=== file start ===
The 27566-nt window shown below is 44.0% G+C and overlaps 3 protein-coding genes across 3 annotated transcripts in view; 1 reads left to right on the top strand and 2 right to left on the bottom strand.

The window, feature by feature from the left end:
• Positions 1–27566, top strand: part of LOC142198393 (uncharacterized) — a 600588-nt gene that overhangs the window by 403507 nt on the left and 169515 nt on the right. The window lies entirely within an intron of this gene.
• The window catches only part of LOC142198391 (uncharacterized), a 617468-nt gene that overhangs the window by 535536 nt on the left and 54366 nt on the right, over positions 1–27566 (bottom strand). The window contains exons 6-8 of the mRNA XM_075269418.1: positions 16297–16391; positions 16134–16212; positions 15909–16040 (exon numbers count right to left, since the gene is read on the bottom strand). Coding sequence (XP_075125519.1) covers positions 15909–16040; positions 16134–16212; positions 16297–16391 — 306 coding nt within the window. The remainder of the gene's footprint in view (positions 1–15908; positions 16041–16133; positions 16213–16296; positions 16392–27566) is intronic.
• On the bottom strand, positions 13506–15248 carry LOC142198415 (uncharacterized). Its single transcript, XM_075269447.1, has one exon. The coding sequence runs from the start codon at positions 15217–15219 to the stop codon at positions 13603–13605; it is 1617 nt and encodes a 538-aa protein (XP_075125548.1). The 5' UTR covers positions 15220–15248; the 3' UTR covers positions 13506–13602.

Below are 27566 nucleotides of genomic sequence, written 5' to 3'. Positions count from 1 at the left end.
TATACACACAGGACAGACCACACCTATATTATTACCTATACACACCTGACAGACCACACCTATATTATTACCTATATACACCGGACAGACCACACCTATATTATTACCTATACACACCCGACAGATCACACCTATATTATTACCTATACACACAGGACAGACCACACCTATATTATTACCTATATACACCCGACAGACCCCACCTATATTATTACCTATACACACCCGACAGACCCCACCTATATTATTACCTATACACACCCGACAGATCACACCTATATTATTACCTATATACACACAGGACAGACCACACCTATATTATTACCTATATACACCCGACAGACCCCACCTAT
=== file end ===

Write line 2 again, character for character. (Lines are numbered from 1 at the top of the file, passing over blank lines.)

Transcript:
The window, feature by feature from the left end: